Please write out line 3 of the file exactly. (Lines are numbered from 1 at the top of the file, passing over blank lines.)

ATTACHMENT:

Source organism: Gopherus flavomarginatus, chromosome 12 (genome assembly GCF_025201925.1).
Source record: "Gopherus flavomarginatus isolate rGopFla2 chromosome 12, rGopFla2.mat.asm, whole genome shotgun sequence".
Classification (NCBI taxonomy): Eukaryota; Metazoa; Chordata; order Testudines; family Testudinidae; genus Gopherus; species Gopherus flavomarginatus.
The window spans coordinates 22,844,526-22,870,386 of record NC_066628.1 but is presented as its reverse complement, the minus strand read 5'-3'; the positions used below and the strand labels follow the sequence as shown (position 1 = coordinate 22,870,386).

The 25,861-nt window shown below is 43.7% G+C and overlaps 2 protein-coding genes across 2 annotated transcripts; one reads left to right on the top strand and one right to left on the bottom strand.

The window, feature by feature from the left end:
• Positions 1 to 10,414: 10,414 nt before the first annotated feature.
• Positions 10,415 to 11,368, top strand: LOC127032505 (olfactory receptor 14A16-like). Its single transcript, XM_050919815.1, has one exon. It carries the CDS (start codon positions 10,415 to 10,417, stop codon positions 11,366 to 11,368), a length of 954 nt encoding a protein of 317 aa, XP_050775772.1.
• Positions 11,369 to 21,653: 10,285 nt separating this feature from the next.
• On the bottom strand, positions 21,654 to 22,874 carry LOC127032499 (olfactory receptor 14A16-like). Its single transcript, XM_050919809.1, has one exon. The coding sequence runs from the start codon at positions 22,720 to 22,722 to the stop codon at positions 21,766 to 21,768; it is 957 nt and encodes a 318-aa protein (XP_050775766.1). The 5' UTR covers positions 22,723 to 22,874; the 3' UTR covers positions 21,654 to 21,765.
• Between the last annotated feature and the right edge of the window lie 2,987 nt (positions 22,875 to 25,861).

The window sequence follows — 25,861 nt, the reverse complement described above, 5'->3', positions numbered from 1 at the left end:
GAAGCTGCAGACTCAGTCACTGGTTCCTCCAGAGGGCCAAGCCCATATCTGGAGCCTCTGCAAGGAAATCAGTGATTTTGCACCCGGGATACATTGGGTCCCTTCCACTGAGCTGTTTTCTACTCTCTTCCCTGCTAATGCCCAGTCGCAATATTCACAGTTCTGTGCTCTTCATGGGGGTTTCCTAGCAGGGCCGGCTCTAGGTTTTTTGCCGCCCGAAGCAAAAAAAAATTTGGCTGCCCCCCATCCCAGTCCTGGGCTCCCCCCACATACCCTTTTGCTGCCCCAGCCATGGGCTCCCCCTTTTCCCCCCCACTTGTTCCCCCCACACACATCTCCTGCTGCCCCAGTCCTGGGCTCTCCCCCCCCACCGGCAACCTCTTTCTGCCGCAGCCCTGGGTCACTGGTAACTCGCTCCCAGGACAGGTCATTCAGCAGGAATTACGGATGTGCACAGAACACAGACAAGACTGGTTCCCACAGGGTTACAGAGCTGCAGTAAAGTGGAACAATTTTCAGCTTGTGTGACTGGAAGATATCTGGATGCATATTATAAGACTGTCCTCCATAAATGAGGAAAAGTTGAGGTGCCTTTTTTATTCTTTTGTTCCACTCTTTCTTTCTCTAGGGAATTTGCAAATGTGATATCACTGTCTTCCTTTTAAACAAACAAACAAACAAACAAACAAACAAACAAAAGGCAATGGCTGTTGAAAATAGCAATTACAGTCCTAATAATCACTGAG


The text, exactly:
Classification (NCBI taxonomy): Eukaryota; Metazoa; Chordata; order Testudines; family Testudinidae; genus Gopherus; species Gopherus flavomarginatus.